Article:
On July 22, 2009, a search warrant was issued for the search and seizure of several items from Dr. Murray’s self storage unit in Harris County, Texas. The sworn affidavit provided by Detective Orlando Martinez of the Los Angeles Police Department was included in the search warrant to indicate probable cause . The details of the events of June 25, 2009 and the days leading up to that fateful day are detailed in this affidavit. On February 8, 2010, The Smoking Gun posted the death investigation and autopsy findings . It revealed post-mortem details of Michael Jackson’s medical conditions and the toxicologic evidence trail of an accidental death. At the center of this case are several anesthetic medications. The trial will focus on two potential scenarios. The prosecution will aim to show that Dr. Murray administered the propofol that killed Mr. Jackson and the defense will argue that Mr. Jackson administered propofol to himself. As a forensic anesthesiologist, I will provide insight into the toxicology, review the autopsy results from a clinician’s point of view, and interpret the findings.
The medical findings
Michael Jackson was a 50 year old man. His autopsy demonstrated that he suffered from many common medical conditions. Although none of these illness and findings contributed to his death, they are of interest from a medical curiosity standpoint.
Michael Jackson’s autopsy demonstrated that he had nodular prostatic hyperplasia. The prostate gland is part of the male reproductive system and the urethra courses through it. When the prostate enlarges, it can constrict the urethra and impede the flow of urine. Such constriction makes initiating the urine stream difficult, results in weak flow, dribbling after urination, the feeling that the bladder is not completely empty, urgency, and frequency . About 50% of all men over the age of 75 will have some of these symptoms . On autopsy, Mr. Jackson’s bladder was distended and filled with urine. In life, his enlarged prostate would have resulted in urinary retention and difficulty voiding. At autopsy, a condom-type urinary catheter was found on his genitals. At the time of his death, Jackson was being treated with tamsulosin to alleviate his urinary symptoms.Tamsulosin is an alpha receptor antagonist which relaxes the prostate and alleviates the constriction on the urethra .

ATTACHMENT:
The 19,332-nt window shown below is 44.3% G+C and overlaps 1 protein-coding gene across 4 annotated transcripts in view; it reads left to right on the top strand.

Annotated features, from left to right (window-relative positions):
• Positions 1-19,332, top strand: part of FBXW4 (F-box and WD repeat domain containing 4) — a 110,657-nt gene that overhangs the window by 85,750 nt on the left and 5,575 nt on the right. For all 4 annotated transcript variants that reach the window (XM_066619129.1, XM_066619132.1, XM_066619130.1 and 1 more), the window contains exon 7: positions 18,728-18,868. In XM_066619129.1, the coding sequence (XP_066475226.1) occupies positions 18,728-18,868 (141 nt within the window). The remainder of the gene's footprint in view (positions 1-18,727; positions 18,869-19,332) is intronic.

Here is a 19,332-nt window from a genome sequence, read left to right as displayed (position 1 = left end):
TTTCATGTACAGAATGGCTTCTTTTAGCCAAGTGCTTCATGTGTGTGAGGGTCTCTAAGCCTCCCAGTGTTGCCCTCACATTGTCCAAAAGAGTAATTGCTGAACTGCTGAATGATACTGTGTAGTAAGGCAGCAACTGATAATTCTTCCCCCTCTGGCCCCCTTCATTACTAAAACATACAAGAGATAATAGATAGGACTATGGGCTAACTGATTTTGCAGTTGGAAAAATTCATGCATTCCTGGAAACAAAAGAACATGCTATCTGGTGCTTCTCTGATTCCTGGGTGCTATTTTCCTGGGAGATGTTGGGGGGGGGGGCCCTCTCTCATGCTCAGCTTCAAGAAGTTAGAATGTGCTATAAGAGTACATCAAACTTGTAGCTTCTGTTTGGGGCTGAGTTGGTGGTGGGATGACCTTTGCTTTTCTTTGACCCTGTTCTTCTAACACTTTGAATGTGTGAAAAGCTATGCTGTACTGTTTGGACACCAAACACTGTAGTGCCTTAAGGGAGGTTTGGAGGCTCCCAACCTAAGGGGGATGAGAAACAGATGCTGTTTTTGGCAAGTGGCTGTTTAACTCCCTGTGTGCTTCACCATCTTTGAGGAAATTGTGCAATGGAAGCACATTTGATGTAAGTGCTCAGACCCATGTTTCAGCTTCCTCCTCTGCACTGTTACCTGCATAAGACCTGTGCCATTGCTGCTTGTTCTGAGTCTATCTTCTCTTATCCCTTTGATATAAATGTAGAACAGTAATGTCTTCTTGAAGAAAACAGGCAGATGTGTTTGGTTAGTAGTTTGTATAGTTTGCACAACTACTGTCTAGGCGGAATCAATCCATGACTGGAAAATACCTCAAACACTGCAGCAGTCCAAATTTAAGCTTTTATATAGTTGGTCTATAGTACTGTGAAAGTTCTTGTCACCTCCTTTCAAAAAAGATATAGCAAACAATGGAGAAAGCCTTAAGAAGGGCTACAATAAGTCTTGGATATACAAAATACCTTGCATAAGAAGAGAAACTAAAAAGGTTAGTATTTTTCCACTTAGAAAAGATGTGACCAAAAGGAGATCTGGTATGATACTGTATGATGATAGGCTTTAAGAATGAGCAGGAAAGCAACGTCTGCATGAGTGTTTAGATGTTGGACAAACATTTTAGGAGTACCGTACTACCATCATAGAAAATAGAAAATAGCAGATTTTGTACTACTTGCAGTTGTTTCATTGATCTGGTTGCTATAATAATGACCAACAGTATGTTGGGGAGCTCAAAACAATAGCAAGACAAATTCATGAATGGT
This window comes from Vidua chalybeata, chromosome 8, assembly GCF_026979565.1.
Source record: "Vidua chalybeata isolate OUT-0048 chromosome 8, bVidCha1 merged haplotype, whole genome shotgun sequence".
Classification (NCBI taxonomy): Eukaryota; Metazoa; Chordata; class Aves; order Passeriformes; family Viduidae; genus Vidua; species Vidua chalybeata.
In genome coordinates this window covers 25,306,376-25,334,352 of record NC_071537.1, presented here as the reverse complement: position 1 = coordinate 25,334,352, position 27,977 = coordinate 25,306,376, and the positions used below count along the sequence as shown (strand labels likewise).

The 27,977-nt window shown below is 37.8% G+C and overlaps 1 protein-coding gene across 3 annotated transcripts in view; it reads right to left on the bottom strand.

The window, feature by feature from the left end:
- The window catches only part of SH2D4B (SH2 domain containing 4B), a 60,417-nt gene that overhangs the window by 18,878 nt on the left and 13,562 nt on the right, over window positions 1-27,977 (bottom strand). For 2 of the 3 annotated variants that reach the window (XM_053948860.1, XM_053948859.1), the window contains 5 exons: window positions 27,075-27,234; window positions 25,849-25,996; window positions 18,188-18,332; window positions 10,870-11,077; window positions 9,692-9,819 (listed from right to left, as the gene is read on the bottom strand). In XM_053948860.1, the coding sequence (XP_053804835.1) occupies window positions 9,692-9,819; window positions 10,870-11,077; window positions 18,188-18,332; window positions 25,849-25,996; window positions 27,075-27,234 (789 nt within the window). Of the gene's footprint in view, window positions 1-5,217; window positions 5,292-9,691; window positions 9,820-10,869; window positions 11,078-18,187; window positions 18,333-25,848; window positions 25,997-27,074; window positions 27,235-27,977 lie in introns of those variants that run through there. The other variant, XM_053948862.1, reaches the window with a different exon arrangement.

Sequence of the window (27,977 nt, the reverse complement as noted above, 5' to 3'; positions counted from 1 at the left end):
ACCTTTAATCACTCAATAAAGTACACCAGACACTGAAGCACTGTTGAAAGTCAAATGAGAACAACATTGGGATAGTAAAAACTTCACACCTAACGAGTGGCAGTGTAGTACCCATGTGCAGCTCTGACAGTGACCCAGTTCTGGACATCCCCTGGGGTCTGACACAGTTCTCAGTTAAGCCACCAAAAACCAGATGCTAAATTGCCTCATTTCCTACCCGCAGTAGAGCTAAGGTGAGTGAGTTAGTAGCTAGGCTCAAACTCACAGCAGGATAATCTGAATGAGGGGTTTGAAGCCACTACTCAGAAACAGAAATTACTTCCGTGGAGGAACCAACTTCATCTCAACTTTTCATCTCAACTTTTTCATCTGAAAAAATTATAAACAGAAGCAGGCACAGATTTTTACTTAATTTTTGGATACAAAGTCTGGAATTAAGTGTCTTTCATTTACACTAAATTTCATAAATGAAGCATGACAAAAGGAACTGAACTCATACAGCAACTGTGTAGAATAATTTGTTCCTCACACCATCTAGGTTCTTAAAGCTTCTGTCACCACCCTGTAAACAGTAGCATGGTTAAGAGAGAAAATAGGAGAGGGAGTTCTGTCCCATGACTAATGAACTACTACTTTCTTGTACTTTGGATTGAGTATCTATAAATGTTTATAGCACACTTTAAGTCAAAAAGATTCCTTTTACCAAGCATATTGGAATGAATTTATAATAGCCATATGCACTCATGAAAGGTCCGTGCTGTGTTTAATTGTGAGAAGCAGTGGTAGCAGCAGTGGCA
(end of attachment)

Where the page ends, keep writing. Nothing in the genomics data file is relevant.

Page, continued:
Examination of Michael Jackson’s gastrointestinal system revealed a 2 mm pedunculated polyp in his sigmoid colon. Histologic evaluation of the polyp identified it as a tubular adenoma. This type of polyp accounts for about 75% of all colon polyps and can potentially become malignant if left untreated . It is likely that Mr. Jackson had no symptoms from this and had no knowledge of it. A routine colonoscopy would have identified the polyp and permitted biopsy and removal. The American Cancer Society recommends routine screening colonoscopy beginning at age 50 for both men and women . Follow up evaluations depend on whether or not polyps and malignancies are detected.